China issues draft loss-absorbing capacity rules for systemically important banks

30 Sep, 2020 23:38
source: Singularity Financial

Singularity Financial Hong Kong September 30, 2020 –  China has issued long-anticipated draft rules governing its global systemically important banks’ (G-SIBs) ability to absorb losses in an effort to guard against systemic financial risks.

Global systemically important banks, also known as G-SIBs, have undergone many years of restructuring and re-engineering based on lessons learned from the global financial crisis. Coupled with tougher national and international regulations, the work had helped banks enter the pandemic period with cleaner balance sheets, stronger capital and better liquidity than the broader universe of banks.

The People’s Bank of China and the China Banking and Insurance Regulatory Commission on Wednesday published draft regulations requiring G-SIBs — banks that are “too big to fail” as their failure could trigger a wider financial crisis — to meet certain capital adequacy targets starting from 2025.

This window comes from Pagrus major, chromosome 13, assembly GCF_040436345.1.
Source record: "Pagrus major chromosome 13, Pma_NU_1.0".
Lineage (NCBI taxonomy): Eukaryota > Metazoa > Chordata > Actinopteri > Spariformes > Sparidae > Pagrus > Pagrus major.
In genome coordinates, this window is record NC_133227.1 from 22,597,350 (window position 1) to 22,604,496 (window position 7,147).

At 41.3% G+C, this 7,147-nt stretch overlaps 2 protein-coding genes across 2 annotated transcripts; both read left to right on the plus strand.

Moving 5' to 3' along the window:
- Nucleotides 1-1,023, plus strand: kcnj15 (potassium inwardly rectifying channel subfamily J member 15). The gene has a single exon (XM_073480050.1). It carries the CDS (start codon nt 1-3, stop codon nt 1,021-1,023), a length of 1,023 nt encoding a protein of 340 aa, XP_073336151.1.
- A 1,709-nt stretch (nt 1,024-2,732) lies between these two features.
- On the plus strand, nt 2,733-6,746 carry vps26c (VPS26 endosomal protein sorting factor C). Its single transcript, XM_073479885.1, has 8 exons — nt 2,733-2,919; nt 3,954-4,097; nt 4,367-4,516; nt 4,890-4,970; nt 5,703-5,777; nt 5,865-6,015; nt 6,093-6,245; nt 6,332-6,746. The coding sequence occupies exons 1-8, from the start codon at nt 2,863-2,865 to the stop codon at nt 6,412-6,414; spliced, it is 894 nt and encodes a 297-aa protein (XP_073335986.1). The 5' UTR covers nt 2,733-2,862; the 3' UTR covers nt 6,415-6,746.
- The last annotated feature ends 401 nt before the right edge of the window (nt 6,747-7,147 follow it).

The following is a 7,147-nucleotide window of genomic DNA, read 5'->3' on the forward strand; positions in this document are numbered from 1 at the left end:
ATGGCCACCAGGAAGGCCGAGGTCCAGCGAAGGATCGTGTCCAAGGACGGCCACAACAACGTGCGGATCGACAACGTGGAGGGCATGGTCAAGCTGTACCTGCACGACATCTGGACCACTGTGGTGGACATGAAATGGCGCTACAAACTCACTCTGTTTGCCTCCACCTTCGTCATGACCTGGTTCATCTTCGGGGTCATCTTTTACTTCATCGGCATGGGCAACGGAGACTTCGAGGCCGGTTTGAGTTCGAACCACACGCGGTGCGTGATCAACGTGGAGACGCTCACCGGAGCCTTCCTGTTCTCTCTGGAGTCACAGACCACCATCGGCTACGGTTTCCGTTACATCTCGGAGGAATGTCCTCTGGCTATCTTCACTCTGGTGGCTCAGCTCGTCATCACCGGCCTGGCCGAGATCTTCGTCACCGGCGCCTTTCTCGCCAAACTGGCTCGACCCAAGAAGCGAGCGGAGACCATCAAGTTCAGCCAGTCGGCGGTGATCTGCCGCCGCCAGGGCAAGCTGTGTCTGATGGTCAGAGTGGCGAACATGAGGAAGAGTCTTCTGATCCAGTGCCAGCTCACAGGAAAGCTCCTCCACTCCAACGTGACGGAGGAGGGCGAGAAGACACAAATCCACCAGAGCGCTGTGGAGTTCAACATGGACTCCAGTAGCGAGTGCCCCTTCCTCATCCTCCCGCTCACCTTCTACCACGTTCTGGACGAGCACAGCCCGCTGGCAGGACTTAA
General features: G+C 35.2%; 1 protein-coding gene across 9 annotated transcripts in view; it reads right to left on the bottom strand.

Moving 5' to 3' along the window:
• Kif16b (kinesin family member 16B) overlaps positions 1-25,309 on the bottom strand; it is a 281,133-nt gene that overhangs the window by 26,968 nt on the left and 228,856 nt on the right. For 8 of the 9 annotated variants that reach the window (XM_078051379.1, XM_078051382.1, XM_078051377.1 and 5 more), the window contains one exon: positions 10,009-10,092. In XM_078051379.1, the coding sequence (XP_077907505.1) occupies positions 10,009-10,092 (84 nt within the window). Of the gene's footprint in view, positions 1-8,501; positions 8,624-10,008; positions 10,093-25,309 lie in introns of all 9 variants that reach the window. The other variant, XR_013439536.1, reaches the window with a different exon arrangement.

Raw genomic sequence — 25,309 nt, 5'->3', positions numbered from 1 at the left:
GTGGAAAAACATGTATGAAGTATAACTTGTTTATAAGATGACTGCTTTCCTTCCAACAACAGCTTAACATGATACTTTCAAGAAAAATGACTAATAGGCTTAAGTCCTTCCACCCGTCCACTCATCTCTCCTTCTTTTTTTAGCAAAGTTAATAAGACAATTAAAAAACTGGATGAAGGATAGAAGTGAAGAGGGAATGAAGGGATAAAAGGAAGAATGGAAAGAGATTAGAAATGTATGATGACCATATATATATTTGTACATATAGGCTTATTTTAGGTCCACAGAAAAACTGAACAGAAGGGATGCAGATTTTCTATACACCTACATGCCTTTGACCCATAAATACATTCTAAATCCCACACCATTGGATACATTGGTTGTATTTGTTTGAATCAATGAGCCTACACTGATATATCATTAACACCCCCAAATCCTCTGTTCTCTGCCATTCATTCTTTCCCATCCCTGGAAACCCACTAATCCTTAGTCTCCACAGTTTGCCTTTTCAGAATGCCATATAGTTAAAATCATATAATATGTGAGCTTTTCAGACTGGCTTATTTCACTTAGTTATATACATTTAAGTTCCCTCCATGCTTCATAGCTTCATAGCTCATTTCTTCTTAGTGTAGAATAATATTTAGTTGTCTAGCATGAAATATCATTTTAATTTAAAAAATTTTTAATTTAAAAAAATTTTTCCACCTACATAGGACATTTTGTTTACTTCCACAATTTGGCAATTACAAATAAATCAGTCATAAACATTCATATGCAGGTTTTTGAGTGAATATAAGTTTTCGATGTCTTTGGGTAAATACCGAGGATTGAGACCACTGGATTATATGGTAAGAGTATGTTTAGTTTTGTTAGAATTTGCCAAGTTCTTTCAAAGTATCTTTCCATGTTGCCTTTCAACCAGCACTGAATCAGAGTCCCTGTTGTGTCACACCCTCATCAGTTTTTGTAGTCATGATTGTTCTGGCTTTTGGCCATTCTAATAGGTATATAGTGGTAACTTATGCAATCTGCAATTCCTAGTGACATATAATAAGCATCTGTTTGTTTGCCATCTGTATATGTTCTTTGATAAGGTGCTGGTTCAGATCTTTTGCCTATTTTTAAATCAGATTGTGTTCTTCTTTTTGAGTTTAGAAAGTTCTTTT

China’s top four lenders – Industrial and Commercial Bank of China, Agricultural Bank of China Ltd., Bank of China and China Construction Bank are designated as global systemically important banks.

The new rules require that such banks in China hold a total loss-absorbing capacity (TLAC) amount of at least 16% of risk-weighted assets starting Jan 1, 2025 – six years later than major global banks elsewhere – and the bar is further raised to 18% from Jan. 1, 2028.

They face an estimated funding gap of 5.77 trillion yuan ($847.45 billion) to 6.51 trillion yuan by 2024 to meet TLAC requirements set by the Switzerland-based Financial Stability Board (FSB), S&P Global Ratings said on Aug. 25.

The TLAC requirement was designed by the FSB to ensure global systemically important banks having a bottom line of risk buffers in case “too big to fail” financial institutions go bankrupt.

The People’s Bank of China (PBOC) and the China Banking and Insurance Regulatory Commission will regularly assess and adjust buffer requirements to prevent systemic risk, they said.